[PS-3.92] What happens when they think they are right? Error awareness analysis of sentence comprehension deficits in people with aphasia

Arantzeta , M. 1 , Webster, J. 2 , Laka, I. 3 , Martínez-Zabaleta, M. 4 & Howard, D. 2

1 International Doctorate for Experimental Approaches into Brain and Language (IDEALAB), Universities of Groningen (NL), Newcastle (UK), Potsdam (DE), Trento (IT) & Macquarie University Sydney (AU)
2 Speech and Language Sciences, School of Education, Communication and Language Sciences, Newcastle University, Newcastle upon Tyne, United Kingdom
3 Department of Linguistics and Basque Studies, University of the Basque Country (UPV/EHU), Vitoria-Gasteiz, Spain
4 Biodonostia Health Research Institute, San Sebastian University Hospital, Donostia-San Sebastian, Spain

Comprehension of non-canonical sentences is frequently characterized by chance level performance in people with aphasia (PWA). Chance level performance has been interpreted as a consequence of guessing, but on-line data does not support this rendering. It is still not clear if the incorrect sentence processing is guided by the strategies that PWA might apply to overcome linguistic difficulties. This study combined off-line and on-line data to investigate the effect of word order and awareness of error on sentence comprehension in a group of 14 PWA speakers of Spanish and corresponding controls. The off-line tasks involved sentence picture-matching immediately followed by a confidence rating. Participants were asked to judge the perceived correctness of their previous answer. On-line data consisted of eye-tracking.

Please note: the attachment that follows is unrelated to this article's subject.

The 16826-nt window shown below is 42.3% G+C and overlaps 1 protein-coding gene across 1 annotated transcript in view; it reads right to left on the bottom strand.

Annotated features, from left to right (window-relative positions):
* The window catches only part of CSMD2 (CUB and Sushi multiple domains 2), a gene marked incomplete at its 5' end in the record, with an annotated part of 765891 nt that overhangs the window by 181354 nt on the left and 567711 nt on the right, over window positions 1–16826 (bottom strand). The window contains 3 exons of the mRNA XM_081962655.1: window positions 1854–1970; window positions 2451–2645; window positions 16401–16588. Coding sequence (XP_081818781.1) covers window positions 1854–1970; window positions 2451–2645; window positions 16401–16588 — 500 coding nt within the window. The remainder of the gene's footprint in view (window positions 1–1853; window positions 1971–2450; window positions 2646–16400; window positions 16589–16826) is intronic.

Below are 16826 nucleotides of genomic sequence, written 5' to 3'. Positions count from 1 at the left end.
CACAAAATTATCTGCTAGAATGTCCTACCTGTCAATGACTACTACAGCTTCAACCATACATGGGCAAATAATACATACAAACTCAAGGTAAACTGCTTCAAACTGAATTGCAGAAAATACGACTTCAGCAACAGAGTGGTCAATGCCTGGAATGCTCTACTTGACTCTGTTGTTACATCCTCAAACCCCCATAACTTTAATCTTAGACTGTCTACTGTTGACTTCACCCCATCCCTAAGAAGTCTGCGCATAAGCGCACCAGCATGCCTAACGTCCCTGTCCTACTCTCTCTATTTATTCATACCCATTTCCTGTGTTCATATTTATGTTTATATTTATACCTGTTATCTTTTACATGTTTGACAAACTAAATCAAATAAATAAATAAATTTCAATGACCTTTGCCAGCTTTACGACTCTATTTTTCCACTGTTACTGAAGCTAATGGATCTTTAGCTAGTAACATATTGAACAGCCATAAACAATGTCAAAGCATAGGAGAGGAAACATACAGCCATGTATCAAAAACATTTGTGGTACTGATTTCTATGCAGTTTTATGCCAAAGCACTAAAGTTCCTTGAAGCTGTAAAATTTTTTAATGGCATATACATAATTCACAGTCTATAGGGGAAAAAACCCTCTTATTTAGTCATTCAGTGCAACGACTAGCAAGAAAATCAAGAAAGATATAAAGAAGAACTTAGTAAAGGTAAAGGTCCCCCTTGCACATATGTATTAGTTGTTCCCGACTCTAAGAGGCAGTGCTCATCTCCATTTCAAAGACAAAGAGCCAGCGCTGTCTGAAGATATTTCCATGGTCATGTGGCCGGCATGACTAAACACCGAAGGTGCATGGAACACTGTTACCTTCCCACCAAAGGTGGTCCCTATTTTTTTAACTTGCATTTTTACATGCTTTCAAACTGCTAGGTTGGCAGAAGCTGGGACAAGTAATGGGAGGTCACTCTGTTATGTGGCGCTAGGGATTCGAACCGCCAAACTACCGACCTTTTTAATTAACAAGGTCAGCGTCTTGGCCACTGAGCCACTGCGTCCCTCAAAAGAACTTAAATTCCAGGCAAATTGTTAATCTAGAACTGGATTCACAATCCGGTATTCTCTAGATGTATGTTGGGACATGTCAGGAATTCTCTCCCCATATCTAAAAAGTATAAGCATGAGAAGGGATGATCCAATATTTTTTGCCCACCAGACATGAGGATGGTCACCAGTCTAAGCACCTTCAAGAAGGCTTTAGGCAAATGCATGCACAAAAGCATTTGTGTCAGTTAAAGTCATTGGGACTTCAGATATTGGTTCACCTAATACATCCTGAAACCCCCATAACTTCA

PWA tended to perceive as correct both correctly and incorrectly answered trials. Controls showed ceiling level sentence comprehension. A marginal number of judgments were classified as ?guessing?. There was no correlation between the confidence rate and response accuracy. Post-hoc gaze-data analysis indicated that confidence rate was a predictor of the fixation pattern during the presentation of the linguistic stimuli. Data suggest that PWA were mostly unaware of sentence comprehension errors and did not apply conscious strategies to compensate their handicaps.